Two, the weapons have very low ammunition. You can only refill most ammo by accessing designated ammo crates scattered throughout the map, which are often placed out of the way, disrupt the flow of combat, and are very easy to flat out ignore throughout much of the game. This led to me viewing my explosive ammo as too precious to use in 80% of situations, and instead I utilized the instant-kill sledgehammer and basic assault rifle on most enemies, as the only regular ammo drops are for boring regular old space guns. Which still have a terrible ammo capacity.
Three, most of these weapons are ineffective. It could take about a sixth of my total assault rifle shots to kill one regular grunt. Explosive charges are only lethal if placed within five feet of the regular variety of space grunt, otherwise it takes two or three of them. The electricity gun only has ten lethal charges in it, after upgrading the ammo of course. Using a rocket launcher doesn’t always kill the inhabitants of a vehicle. The most reliable weapon in this game is your sledgehammer, which takes no ammo, kills everybody in a single hit, and has a pretty good range for a melee weapon. It’s also easily the best tool for demolition as, well, you can use it without worrying about your stupid limited ammo.
Four, the protagonist is just as flimsy and weak as the buildings he so effortlessly breaks away as if they were made of stale breadsticks. Death became such an obnoxious inevitability in my playthrough that I had to switch the difficulty to easy just so I could make progress at a reasonable pace. Well, I say the problem is the protagonist’s health limit, but it’s more that he lacks the health to compensate for when six enemies are firing at them at once, and the player is in an environment where they literally cannot avoid the enemy fire long enough for their health to regenerate. Sometimes you can hid behind a building or rock, other times you need to dodge gunfire while in a makeshift hallway. If the latter occurs, be prepared to lose some morale.
Ah yes, morale. By doing certain side actions in the game, or killing multiple enemies in succession, you raise the moral of the Martian colonists, and they will both fight with you, and earn you bonus salvage, which you use to upgrade your weapons, upon completing main missions. However, you can also lose it if you accidentally murder a colonist, die, or if a colonist dies in a skirmish. Also, you have zero control over how the colonists operate. It is simply obnoxious, especially for people with as asinine as myself, where they need to perpetually maintain the highest morale possible, even if they openly know it’s stupid.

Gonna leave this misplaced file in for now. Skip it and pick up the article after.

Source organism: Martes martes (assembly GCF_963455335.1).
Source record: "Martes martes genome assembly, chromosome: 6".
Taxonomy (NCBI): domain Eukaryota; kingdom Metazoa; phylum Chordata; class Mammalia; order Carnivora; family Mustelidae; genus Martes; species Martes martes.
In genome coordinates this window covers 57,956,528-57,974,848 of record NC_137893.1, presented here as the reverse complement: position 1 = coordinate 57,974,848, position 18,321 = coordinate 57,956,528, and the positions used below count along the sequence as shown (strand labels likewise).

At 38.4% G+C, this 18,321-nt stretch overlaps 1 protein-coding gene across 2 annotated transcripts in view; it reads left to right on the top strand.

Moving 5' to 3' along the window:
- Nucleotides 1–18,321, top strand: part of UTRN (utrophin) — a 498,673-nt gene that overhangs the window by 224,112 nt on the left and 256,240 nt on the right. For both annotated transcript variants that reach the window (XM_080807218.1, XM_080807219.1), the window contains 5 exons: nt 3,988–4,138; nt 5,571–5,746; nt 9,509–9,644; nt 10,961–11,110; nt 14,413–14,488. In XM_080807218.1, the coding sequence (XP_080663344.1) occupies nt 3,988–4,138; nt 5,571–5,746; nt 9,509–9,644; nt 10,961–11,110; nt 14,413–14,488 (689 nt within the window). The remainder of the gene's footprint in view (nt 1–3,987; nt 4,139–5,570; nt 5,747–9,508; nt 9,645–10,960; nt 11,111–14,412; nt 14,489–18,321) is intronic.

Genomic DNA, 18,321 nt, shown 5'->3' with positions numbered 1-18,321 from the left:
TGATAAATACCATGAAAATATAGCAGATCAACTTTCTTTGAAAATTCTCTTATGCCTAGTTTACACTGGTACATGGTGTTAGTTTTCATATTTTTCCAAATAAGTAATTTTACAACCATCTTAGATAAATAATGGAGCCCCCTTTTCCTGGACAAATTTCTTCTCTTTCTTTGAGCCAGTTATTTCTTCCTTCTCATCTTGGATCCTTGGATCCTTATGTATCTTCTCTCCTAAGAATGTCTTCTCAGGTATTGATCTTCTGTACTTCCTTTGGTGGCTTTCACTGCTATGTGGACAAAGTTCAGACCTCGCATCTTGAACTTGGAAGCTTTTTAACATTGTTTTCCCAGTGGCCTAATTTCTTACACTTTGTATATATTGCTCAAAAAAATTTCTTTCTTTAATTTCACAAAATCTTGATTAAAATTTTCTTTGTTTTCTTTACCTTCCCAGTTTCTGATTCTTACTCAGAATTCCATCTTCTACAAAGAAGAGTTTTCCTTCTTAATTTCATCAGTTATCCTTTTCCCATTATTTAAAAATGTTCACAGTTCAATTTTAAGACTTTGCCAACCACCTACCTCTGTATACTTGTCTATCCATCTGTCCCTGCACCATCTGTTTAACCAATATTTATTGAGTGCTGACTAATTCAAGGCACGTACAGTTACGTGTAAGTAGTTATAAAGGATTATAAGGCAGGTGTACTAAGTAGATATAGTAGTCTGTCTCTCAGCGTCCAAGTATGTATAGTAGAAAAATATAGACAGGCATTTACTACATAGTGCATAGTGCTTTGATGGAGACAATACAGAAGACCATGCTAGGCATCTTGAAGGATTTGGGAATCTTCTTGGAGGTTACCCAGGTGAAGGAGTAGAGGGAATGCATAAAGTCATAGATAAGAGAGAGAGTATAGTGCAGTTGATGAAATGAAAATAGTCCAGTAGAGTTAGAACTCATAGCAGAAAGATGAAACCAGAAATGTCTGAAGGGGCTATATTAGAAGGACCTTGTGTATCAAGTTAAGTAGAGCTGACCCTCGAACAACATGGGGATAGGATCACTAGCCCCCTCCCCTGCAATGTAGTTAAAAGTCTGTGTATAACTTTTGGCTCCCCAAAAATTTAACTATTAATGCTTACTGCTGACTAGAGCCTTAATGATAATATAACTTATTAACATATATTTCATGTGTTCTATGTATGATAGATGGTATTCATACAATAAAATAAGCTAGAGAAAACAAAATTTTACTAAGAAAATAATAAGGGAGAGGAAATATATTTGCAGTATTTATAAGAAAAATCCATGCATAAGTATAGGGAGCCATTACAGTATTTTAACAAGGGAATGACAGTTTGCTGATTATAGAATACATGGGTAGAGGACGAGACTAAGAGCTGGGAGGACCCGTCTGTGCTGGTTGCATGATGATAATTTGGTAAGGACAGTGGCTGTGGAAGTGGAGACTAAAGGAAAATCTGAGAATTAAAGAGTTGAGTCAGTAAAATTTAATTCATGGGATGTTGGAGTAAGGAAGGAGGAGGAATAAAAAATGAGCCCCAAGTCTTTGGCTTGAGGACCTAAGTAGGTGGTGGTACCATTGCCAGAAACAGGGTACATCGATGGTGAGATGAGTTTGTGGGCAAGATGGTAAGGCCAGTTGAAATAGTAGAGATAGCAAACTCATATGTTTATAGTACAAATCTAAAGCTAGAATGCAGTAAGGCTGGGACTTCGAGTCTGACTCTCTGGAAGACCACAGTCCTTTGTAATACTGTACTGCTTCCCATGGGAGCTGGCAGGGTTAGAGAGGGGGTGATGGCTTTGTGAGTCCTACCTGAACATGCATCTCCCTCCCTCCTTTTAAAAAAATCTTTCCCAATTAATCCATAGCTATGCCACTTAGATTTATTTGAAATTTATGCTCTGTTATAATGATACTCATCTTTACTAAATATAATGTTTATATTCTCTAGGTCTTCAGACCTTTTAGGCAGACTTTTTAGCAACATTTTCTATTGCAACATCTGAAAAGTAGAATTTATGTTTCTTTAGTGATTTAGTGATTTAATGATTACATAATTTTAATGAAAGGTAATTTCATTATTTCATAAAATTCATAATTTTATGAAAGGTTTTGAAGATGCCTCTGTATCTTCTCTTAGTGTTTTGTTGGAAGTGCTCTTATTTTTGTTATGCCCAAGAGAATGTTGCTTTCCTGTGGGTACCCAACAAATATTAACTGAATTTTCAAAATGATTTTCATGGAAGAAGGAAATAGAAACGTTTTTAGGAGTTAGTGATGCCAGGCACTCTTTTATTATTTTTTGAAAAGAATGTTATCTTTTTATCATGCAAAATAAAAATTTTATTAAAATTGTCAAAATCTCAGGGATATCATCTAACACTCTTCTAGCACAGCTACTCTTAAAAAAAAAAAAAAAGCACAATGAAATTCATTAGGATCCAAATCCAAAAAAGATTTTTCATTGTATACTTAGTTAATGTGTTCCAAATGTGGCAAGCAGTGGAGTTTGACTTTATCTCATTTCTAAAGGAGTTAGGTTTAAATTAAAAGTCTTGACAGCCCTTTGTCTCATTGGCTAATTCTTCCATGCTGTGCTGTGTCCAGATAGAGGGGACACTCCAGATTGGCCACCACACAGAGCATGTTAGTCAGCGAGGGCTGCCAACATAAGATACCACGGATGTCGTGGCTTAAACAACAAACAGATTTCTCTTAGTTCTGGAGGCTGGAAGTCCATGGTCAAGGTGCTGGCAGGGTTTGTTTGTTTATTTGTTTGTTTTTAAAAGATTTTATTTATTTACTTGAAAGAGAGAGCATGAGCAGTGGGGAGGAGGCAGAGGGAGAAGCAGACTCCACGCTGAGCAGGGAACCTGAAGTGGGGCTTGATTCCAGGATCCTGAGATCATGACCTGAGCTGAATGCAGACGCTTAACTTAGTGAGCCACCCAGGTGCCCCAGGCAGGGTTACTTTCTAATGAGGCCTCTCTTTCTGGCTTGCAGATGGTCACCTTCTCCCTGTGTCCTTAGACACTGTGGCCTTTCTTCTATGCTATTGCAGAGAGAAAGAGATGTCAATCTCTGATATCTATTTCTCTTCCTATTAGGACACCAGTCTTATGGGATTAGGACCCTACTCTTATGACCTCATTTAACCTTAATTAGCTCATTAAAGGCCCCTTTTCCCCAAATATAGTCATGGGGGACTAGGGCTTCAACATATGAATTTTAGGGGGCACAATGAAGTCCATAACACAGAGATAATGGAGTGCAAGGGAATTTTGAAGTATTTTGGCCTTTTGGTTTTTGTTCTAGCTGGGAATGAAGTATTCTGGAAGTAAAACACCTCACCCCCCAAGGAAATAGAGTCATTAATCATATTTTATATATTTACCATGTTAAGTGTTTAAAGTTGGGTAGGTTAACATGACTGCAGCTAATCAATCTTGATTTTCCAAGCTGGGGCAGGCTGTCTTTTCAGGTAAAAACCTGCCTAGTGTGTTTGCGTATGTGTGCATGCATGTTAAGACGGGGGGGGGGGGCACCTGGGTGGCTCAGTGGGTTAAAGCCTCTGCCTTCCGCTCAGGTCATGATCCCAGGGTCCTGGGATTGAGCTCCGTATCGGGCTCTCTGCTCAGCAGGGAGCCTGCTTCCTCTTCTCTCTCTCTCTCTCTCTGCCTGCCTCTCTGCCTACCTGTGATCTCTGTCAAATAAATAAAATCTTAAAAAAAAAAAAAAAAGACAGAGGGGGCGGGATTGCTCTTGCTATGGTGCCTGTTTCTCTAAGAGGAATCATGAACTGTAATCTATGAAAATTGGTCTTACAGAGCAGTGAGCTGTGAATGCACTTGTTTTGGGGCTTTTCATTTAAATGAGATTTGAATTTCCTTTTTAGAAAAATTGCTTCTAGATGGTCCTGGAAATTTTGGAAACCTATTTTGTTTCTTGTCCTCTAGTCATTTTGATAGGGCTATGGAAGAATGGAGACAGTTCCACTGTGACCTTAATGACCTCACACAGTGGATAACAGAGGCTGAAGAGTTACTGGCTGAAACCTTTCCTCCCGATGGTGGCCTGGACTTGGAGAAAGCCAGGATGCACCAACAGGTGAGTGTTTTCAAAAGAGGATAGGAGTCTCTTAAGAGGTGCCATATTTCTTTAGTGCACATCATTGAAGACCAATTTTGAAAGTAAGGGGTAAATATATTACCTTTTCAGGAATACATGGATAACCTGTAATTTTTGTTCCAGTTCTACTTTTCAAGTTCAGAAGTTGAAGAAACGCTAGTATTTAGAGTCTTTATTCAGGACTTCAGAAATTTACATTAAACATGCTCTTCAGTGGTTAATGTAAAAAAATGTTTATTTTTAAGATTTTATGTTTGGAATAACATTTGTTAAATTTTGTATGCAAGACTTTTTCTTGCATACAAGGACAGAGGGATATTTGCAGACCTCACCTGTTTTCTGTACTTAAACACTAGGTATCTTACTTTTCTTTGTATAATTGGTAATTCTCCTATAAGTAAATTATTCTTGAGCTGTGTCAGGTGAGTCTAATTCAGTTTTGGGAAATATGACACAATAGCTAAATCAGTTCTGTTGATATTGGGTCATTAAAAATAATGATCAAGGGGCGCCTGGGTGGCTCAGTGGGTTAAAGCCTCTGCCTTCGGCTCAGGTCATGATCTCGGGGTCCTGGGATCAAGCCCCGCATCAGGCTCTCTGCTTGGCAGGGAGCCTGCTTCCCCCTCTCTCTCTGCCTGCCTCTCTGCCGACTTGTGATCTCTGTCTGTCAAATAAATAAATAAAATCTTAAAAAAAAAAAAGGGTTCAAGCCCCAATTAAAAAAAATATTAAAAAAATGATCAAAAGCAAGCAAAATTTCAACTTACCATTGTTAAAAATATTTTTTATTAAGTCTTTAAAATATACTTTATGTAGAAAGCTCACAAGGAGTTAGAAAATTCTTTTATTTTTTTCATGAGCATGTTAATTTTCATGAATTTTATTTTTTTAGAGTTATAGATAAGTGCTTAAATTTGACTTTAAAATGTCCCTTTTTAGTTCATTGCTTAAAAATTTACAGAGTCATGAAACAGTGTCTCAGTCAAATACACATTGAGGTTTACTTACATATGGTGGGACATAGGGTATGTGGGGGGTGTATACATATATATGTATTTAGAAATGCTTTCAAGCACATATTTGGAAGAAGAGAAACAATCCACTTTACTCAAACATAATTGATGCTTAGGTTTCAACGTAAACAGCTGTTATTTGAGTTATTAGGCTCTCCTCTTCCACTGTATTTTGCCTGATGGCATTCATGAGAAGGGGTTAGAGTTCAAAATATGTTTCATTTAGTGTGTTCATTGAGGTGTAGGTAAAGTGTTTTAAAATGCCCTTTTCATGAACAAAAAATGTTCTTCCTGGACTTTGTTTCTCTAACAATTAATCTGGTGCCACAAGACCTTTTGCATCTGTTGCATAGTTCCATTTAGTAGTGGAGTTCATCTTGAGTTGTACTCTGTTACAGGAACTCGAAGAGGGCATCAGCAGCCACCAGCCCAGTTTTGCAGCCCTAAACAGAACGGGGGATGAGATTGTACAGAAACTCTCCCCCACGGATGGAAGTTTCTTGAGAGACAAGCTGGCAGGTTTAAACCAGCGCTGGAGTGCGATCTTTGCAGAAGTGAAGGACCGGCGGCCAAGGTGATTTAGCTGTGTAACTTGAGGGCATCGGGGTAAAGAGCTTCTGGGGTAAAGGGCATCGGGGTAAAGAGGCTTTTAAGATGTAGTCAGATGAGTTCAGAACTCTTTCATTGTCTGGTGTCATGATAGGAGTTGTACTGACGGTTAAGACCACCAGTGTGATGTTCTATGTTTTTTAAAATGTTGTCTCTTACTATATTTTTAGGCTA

Jeepers, three pages in and I‘ve barely said anything positive. Well, I suppose it is rather fun to break buildings apart, and even if when only using the sledgehammer, it can still be a very cathartic experience to demolish a building while you are still inside it. The missions that have you use a limited arsenal of weapons are an interesting showcase of the mechanics of the game, and require the player to think about how to best use the tools at their disposal, at least in theory. You can also pilot a collection of three mechs, and, they are pretty fun to use. It is a new way to enact destruction, and feel good to use, but the amount of times you are given them is rather limited outside of side missions that are build around destroying a bunch of enemies and survive.
So when focusing on the pleasing act of destruction, I’d say that Red Faction: Guerrilla can be pretty fun, albeit in a rather simple way. However, that is not the fixation most of the time, most often, you are engaging in a predictable assortment of third person sandbox action shooter tasks and challenges, with very little soul to all of it. It is droll and was not worth the 20+ hours I ultimately put into. It is a shockingly boring game that is fixated on destroying things, and when compared to the developer’s other titles, mainly the Saints Row games, is devoid of just about any endearing qualities aside from the fact that you can destroy buildings. Oh, and the jetpack sucks too.